In spite of all that, it may be that when we currently meet is still on balance the best time, or the least bad time, to meet; I’m not convinced of that, but it’s not impossible. On the other hand, while a different time will bring with it different problems that we can’t foresee, we shouldn’t let that stop us from making a change if that seems the best thing, or even the least bad thing, to do.

Most of you will have thought of all this, but I thought it was worth just putting it in writing before we get started on a decision-making process. We will do that as soon as we can confer with the AIA leadership, but in the meantime, I invite you to write me informally with any thoughts you may have about when and where we should meet in the future.

- Joe Farrell

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"Empty Theatre (almost)"by Kevin Jaako, licensed under CC BY 2.0

THE WINNER OF THE 2020 LONDON HELLENIC PRIZE  -- PRESS RELEASE

The LHP adjudicating committee met by teleconference on May 7th to discuss the Shortlist of candidates for books published in 2020 and select the winner. The committee was chaired by A.G. Leventis Professor emeritus Paul Cartledge (Clare College, University of Cambridge) and also included Professor Peter Frankopan (Worcester College, Oxford), Mr Robin Lane Fox (New College, Oxford), Dr Nick Lowe (Royal Holloway, University of London), Professor emeritus Michael Paschalis (University of Crete), and Dr Jennifer Wallace (Peterhouse, University of Cambridge).

The five books shortlisted by the committee were:

View full article. | Posted in Classics in the News on Tue, 05/11/2021 - 12:52pm by Erik Shell.

Statius – author of a coherent œuvre?

Newcastle University, 26-28 May 2022

View full article. | Posted in Calls for Papers on Mon, 05/10/2021 - 1:55pm by Erik Shell.

(A message from Dennis Looney, MLA)

I hope the semester/quarter is ending up well. Come celebrate at the 2021 MLA Leadership Institute: Why Humanities Now: https://www.adfl.mla.org/Seminars/MLA-Academic-Program-Services-Leadership-Institute-Why-Humanities-Now

In addition to a robust set of plenaries and discussion groups (full program is online), there are three workshops that will be of interest: one for chairs, one for directors of graduate studies, and one for department leaders interested in using data for advocacy. 

See below for brief descriptions.  Use the link above for access to the full program and registration.

View full article. | Posted in Conferences, Lectures, and Meetings on Mon, 05/10/2021 - 10:14am by Erik Shell.

Wood and Ceramic: Introducing digital methods with Classics Library special collections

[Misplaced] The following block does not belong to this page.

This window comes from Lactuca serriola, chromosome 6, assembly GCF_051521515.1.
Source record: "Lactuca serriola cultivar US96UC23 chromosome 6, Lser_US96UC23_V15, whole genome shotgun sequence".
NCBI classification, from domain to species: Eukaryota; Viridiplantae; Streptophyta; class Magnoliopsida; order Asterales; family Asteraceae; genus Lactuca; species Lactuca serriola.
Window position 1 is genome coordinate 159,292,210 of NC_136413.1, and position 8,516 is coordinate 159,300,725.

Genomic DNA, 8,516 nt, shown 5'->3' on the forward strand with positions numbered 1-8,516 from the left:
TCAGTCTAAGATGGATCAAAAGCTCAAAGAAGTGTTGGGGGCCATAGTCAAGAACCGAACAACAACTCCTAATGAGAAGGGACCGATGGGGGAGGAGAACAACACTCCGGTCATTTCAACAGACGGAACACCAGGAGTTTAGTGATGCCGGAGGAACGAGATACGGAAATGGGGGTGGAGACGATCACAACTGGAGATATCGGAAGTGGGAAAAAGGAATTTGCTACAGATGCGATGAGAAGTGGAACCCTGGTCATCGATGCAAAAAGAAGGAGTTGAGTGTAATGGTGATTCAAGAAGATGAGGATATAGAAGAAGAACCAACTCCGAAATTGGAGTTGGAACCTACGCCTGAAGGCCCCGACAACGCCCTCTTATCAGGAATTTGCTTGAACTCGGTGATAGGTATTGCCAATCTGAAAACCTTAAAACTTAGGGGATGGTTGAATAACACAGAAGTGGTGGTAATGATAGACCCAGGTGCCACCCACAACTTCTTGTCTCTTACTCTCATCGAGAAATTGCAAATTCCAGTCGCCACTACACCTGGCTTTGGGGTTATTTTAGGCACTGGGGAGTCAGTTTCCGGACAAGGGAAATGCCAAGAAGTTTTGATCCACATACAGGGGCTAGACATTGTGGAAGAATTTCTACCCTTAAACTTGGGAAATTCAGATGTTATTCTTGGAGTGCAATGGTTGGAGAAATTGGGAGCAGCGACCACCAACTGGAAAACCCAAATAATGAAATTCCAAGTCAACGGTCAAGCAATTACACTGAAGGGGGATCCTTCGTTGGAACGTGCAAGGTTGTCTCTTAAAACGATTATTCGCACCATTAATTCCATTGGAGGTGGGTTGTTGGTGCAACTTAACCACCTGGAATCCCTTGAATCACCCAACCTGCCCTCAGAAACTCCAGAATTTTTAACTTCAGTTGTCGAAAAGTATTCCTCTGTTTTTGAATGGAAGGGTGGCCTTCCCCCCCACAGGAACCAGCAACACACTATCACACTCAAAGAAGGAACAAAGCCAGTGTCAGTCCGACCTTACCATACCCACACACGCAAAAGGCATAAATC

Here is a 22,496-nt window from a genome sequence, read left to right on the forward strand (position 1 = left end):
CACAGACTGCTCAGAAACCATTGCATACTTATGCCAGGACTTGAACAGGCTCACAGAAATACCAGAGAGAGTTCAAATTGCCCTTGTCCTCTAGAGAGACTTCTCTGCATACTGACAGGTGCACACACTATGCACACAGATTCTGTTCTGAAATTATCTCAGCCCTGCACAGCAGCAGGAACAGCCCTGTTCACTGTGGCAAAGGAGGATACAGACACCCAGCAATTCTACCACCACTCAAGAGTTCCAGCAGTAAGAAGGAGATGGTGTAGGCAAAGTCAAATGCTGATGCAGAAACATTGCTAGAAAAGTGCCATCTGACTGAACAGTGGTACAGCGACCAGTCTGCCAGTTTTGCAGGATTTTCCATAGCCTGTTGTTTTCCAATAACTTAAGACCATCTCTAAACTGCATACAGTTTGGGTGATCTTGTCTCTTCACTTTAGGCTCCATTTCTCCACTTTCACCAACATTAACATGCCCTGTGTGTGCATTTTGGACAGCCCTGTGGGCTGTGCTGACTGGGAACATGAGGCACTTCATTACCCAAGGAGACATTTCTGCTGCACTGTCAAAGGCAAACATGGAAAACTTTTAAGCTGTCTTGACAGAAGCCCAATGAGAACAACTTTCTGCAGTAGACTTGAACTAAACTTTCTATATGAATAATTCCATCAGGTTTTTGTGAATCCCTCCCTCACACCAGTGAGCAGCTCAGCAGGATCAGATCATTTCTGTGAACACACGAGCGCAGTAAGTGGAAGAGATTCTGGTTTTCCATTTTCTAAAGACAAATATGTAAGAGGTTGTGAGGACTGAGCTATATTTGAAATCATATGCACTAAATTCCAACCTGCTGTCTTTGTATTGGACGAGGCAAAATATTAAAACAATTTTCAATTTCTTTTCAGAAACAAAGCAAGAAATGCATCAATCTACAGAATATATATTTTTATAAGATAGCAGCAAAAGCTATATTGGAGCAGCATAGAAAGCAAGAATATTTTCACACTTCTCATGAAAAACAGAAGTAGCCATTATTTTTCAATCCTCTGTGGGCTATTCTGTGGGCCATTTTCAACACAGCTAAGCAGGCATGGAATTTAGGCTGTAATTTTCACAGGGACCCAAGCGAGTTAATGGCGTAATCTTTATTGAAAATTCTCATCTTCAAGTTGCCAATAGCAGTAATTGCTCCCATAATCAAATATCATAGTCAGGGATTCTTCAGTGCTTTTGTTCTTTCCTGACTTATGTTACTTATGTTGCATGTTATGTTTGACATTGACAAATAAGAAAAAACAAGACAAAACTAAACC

A public event of the ICS/Hellenic and Roman Library

Thursday July 1, 2021. 17:00 UK time/UTC+1

Free but booking required: https://ics.sas.ac.uk/events/event/24399

The Combined Classics Library holds over 150,000 volumes on Greco-Roman antiquity, including a number of special collections. One is the Wood Archive, a collection of diaries, notebooks, sketchbooks and published works relating to a tour of the Eastern Mediterranean and the Levant, made by between May 1750 and June 1751 by the classical scholar Robert Wood, the archaeologists John Bouverie (who died during the tour) and James Dawkins, and the draughtsman Giovanni Battista Borra. Another is the Ehrenberg Bequest, a collection of antiquities, mostly ceramics, bequeathed to the Institute of Classical Studies in 1976 by Victor Ehrenberg, on the understanding that the collection was to be used for teaching and handling.

View full article. | Posted in Conferences, Lectures, and Meetings on Mon, 05/10/2021 - 6:29am by Erik Shell.

Guidelines for the 2021 Erich S. Gruen Prize have been updated.

The Erich S. Gruen Prize Committee invites all graduate students in North America to enter the second annual competition for the best graduate research paper on multiculturalism in the ancient Mediterranean. This year the prize will be a cash award of $500. 

The prize is intended to honor Erich S. Gruen, renowned ancient historian and long-time Gladys Rehard Wood Professor of History and Classics at the University of California, Berkeley. Professor Gruen was born in Vienna in 1935 and came to the United States in 1939. One of the most respected and beloved scholars in the field, he has made lasting contributions to our understanding of ethnicity, identity, and exchange in the multicultural ancient Mediterranean world.